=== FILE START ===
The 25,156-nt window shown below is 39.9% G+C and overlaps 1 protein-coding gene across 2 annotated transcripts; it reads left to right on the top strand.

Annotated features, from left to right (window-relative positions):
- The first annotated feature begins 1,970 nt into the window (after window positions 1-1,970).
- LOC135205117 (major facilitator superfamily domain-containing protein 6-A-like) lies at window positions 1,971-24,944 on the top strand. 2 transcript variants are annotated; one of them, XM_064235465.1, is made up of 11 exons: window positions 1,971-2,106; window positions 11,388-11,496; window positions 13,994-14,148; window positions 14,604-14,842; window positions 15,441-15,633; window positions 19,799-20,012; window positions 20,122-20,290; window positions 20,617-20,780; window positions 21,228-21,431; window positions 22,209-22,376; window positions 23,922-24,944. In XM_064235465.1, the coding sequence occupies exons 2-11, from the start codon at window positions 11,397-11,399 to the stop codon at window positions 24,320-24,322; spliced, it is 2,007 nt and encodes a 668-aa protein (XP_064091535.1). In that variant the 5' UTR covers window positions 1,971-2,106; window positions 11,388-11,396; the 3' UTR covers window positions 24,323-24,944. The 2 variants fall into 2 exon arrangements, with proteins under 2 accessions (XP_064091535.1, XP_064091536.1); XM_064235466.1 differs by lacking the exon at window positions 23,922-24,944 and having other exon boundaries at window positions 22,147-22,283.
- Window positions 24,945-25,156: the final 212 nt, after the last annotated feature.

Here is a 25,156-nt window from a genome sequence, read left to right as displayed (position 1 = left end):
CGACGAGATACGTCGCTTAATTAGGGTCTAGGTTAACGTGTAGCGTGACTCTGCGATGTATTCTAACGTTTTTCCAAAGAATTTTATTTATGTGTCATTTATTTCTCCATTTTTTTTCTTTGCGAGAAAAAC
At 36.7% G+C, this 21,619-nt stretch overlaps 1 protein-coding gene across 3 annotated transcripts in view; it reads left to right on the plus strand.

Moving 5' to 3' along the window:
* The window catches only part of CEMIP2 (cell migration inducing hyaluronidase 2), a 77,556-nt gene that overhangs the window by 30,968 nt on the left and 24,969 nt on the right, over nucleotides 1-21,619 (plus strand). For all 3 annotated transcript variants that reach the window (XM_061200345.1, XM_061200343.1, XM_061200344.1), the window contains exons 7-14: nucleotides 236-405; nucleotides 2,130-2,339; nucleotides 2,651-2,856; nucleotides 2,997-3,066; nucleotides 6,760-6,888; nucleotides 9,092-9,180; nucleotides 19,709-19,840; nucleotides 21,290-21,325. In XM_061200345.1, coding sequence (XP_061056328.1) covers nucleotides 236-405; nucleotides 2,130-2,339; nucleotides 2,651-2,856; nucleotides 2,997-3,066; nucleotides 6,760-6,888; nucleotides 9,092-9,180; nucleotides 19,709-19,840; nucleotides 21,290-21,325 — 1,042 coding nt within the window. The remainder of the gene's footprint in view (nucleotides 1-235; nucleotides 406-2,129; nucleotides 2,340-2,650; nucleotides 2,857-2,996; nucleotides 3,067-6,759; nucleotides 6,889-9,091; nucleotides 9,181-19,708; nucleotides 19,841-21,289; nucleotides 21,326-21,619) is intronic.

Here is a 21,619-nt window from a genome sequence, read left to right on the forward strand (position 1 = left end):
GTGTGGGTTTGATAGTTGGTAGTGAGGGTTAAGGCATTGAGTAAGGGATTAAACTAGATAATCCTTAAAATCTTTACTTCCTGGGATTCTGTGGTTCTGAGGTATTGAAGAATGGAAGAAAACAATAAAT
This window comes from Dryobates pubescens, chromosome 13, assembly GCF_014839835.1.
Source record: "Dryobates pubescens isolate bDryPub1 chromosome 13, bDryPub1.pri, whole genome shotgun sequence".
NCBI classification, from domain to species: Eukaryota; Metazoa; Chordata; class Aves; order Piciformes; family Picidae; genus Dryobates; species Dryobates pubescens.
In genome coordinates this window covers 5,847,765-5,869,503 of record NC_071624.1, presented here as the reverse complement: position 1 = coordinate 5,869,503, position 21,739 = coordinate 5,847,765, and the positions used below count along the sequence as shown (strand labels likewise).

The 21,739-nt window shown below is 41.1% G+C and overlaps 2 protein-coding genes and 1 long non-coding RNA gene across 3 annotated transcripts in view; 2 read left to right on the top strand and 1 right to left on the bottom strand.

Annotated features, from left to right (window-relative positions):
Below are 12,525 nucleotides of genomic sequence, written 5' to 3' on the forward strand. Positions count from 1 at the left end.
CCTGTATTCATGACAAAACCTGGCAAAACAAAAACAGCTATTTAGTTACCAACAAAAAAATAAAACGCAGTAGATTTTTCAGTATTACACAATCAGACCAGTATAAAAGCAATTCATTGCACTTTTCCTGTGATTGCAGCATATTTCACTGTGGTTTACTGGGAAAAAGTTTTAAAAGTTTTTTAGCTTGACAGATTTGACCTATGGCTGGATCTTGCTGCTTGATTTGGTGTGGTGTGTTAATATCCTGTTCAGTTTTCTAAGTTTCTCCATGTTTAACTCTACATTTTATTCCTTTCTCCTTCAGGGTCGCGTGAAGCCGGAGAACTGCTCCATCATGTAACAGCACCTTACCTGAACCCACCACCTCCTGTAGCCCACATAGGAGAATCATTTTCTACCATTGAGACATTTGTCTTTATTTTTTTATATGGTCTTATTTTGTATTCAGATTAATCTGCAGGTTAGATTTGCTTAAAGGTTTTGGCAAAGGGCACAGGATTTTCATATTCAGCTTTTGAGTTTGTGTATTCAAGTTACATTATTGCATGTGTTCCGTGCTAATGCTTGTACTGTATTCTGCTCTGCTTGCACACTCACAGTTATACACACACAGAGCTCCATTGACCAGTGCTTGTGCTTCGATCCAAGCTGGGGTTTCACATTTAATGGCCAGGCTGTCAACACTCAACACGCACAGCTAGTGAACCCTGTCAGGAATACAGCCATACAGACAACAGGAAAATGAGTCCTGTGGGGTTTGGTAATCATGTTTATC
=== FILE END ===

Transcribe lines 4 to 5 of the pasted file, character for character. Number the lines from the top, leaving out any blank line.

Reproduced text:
- LOC135205117 (major facilitator superfamily domain-containing protein 6-A-like) lies at window positions 1,971-24,944 on the top strand. 2 transcript variants are annotated; one of them, XM_064235465.1, is made up of 11 exons: window positions 1,971-2,106; window positions 11,388-11,496; window positions 13,994-14,148; window positions 14,604-14,842; window positions 15,441-15,633; window positions 19,799-20,012; window positions 20,122-20,290; window positions 20,617-20,780; window positions 21,228-21,431; window positions 22,209-22,376; window positions 23,922-24,944. In XM_064235465.1, the coding sequence occupies exons 2-11, from the start codon at window positions 11,397-11,399 to the stop codon at window positions 24,320-24,322; spliced, it is 2,007 nt and encodes a 668-aa protein (XP_064091535.1). In that variant the 5' UTR covers window positions 1,971-2,106; window positions 11,388-11,396; the 3' UTR covers window positions 24,323-24,944. The 2 variants fall into 2 exon arrangements, with proteins under 2 accessions (XP_064091535.1, XP_064091536.1); XM_064235466.1 differs by lacking the exon at window positions 23,922-24,944 and having other exon boundaries at window positions 22,147-22,283.
- Window positions 24,945-25,156: the final 212 nt, after the last annotated feature.